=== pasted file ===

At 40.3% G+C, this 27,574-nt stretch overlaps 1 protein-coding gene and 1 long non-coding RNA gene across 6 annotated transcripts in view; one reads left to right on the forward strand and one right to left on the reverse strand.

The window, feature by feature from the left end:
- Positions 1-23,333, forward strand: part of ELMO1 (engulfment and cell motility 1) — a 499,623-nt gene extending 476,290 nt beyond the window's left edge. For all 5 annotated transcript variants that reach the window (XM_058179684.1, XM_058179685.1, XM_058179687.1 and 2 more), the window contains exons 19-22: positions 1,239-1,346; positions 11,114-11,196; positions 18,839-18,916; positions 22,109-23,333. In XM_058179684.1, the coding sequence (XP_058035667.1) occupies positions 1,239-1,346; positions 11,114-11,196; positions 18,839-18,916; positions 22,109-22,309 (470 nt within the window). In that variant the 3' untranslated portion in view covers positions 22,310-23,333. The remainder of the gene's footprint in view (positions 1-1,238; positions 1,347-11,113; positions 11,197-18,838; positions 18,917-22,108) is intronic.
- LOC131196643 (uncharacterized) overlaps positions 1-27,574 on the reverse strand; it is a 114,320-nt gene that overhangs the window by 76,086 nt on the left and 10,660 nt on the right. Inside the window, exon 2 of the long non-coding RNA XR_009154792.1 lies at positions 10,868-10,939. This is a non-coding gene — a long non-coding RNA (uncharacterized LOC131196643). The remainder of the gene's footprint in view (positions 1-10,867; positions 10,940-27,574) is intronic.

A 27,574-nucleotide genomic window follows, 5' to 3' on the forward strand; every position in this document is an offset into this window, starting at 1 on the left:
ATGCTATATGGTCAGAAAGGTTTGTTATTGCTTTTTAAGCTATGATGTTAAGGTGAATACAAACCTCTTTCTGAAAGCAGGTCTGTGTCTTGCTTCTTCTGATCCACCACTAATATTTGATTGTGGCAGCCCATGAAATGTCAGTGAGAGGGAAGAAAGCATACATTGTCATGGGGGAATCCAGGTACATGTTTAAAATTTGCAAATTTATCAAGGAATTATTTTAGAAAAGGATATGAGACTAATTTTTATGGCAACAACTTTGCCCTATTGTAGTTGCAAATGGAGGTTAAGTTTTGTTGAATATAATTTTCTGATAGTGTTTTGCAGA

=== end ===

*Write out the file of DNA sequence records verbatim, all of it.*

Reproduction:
At 40.3% G+C, this 27,574-nt stretch overlaps 1 protein-coding gene and 1 long non-coding RNA gene across 6 annotated transcripts in view; one reads left to right on the forward strand and one right to left on the reverse strand.

The window, feature by feature from the left end:
- Positions 1-23,333, forward strand: part of ELMO1 (engulfment and cell motility 1) — a 499,623-nt gene extending 476,290 nt beyond the window's left edge. For all 5 annotated transcript variants that reach the window (XM_058179684.1, XM_058179685.1, XM_058179687.1 and 2 more), the window contains exons 19-22: positions 1,239-1,346; positions 11,114-11,196; positions 18,839-18,916; positions 22,109-23,333. In XM_058179684.1, the coding sequence (XP_058035667.1) occupies positions 1,239-1,346; positions 11,114-11,196; positions 18,839-18,916; positions 22,109-22,309 (470 nt within the window). In that variant the 3' untranslated portion in view covers positions 22,310-23,333. The remainder of the gene's footprint in view (positions 1-1,238; positions 1,347-11,113; positions 11,197-18,838; positions 18,917-22,108) is intronic.
- LOC131196643 (uncharacterized) overlaps positions 1-27,574 on the reverse strand; it is a 114,320-nt gene that overhangs the window by 76,086 nt on the left and 10,660 nt on the right. Inside the window, exon 2 of the long non-coding RNA XR_009154792.1 lies at positions 10,868-10,939. This is a non-coding gene — a long non-coding RNA (uncharacterized LOC131196643). The remainder of the gene's footprint in view (positions 1-10,867; positions 10,940-27,574) is intronic.

A 27,574-nucleotide genomic window follows, 5' to 3' on the forward strand; every position in this document is an offset into this window, starting at 1 on the left:
ATGCTATATGGTCAGAAAGGTTTGTTATTGCTTTTTAAGCTATGATGTTAAGGTGAATACAAACCTCTTTCTGAAAGCAGGTCTGTGTCTTGCTTCTTCTGATCCACCACTAATATTTGATTGTGGCAGCCCATGAAATGTCAGTGAGAGGGAAGAAAGCATACATTGTCATGGGGGAATCCAGGTACATGTTTAAAATTTGCAAATTTATCAAGGAATTATTTTAGAAAAGGATATGAGACTAATTTTTATGGCAACAACTTTGCCCTATTGTAGTTGCAAATGGAGGTTAAGTTTTGTTGAATATAATTTTCTGATAGTGTTTTGCAGA